Gum Cells Lead to the Degeneration of Jawbone

The osteoclast resorbs bone by lowering the pH in the resorption lacuna, which is followed by secretion of proteolytic enzymes. One of the enzymes taken to be essential in resorption is the cysteine proteinase, cathepsin K. Some immunolabeling and enzyme inhibitor data, however, suggest that other cysteine proteinases and/or proteolytic enzymes belonging to the group of matrix metalloproteinases (MMPs) may participate in the degradation. In this study, we investigated whether, in addition to cathepsin K, other enzymes participate in osteoclastic bone degradation.
In bones obtained from mice deficient for cathepsin K, B, or L or a combination of K and L, the bone-resorbing activity of osteoclasts was analyzed at the electron microscopic level. In addition, bone explants were cultured in the presence of different selective cysteine proteinase inhibitors and an MMP inhibitor, and the effect on resorption was assessed. Because previous studies showed differences in resorption by calvarial osteoclasts compared with those present in long bones, in all experiments, the two types of bone were compared. Finally, bone extracts were analyzed for the level of activity of cysteine proteinases and the effect of inhibitors hereupon.
The analyses of the cathepsin-deficient bone explants showed that, in addition to cathepsin K, calvarial osteoclasts use other cysteine proteinases to degrade bone matrix. It was also shown that, in the absence of cathepsin K, long bone osteoclasts use MMPs for resorption. Cathepsin L proved to be involved in the MMP-mediated resorption of bone by calvarial osteoclasts; in the absence of this cathepsin, calvarial osteoclasts do not use MMPs for resorption. Selective inhibitors of cathepsin K and other cysteine proteinases showed a stronger effect on calvarial resorption than on long bone resorption.
Our gums' own cells produce the substances that lead to the degeneration of the jawbone. This is one of the findings in a dissertation that Py Palmqvist will defend at Umea University in Sweden on January 19. The findings are important to our understanding of how inflammation leads to loosening of the teeth, arthritic rheumatism, and prostheses detaching from the body.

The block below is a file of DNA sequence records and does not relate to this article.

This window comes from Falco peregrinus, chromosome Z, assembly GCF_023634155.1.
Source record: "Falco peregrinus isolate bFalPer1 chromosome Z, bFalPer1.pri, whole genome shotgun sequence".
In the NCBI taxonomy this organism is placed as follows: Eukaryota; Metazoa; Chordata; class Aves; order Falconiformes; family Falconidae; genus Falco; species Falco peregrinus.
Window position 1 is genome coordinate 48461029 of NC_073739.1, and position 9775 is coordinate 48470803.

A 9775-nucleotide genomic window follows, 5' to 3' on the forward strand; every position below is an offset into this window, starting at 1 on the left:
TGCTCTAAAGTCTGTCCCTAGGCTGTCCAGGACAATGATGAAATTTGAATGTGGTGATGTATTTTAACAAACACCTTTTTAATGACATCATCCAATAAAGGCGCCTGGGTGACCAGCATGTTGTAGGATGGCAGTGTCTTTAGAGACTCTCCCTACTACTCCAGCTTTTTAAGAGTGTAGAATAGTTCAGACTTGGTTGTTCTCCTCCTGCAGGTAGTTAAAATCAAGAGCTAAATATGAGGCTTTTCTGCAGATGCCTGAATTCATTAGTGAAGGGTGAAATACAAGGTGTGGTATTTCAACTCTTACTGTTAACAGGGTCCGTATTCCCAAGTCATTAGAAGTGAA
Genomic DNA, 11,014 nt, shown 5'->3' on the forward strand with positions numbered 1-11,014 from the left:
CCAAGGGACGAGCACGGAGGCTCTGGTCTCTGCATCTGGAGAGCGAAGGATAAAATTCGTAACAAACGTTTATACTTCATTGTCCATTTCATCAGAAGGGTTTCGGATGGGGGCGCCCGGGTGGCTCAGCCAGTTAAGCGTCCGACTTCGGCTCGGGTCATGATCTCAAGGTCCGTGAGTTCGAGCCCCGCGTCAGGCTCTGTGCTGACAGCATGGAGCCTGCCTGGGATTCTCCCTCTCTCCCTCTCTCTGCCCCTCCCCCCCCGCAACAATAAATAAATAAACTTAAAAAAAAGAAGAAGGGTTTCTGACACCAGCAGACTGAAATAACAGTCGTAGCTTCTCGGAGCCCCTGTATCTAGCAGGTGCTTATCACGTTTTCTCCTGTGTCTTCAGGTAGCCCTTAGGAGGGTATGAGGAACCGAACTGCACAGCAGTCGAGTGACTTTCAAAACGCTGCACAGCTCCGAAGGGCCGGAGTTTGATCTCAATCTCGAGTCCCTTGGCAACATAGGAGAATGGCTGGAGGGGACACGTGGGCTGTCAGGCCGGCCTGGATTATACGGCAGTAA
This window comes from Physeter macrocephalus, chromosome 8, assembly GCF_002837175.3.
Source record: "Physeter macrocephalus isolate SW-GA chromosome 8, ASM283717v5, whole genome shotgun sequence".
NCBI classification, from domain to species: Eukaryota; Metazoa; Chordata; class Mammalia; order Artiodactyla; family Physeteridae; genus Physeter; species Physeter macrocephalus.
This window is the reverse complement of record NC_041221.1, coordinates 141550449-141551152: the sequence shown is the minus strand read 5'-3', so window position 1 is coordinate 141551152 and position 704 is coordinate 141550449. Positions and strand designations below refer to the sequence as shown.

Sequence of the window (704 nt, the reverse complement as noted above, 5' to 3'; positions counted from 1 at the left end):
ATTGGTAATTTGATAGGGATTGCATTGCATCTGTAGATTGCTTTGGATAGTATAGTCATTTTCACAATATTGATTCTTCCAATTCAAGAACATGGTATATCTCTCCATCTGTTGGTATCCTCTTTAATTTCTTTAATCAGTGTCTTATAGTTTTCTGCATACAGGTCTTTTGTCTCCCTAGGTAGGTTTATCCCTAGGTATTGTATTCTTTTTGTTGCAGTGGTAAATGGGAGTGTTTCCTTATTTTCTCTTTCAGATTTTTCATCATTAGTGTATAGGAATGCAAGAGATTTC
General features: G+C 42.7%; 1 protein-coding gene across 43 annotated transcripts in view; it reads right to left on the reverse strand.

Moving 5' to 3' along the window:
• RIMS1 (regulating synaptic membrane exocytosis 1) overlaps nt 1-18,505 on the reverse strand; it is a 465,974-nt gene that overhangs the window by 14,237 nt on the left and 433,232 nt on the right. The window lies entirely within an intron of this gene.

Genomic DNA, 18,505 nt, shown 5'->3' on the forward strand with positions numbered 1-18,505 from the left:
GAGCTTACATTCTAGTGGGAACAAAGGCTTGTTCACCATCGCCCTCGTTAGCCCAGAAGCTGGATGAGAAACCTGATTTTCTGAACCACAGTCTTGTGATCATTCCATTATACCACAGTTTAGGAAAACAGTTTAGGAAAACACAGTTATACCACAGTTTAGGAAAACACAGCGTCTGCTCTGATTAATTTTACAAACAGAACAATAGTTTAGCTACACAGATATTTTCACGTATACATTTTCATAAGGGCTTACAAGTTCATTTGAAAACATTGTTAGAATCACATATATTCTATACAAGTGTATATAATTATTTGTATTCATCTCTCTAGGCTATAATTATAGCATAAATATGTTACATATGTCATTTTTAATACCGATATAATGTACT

The dissertation shows that certain signal substances in the body, so-called cytokines, have the ability to stimulate the cells in bones to degenerate and that these cytokines are produced not only by white blood corpuscles but also by cells in the gums, so-called gum fibroblasts. The production of the cytokine interleukin-6 and its closest relatives, interleukin-11 and leukemia inhibitory factor, is stimulated by certain inflammatory cytokines and is inhibited by other anti-inflammatory cytokines from white blood corpuscles. The findings are important to our understanding of the interplay between local cells in the gums and white blood corpuscles immigrating from the blood that regulates the degradation of bone in diseases involving loosening of the teeth.
The skeleton of a healthy adult human is constantly being renewed, with some parts degrading and being replaced by new bone, on the one hand, to exchange old bone for new bone and, on the other hand, to adapt the structure of the bone to new loads. This occurs at a rate of about 10 percent of the entire bone tissue being replaced each year. In pathological conditions, the reconstruction process can be altered so that the degradation increases and the new growth cannot replace all the degenerated bone. This occurs, for example, in most of the bones in the bodies of patients afflicted with osteoporosis as a result of changes in the amounts of sex hormones. It also occurs locally in certain parts of the skeleton where inflammatory processes are underway. In patients with inflamed gums, the inflammation process can affect the replacement of the bone around the teeth in the jaws so that the bone is lost. The teeth will then become looser and looser until they fall out­gum inflammation has led to loosening of the teeth.
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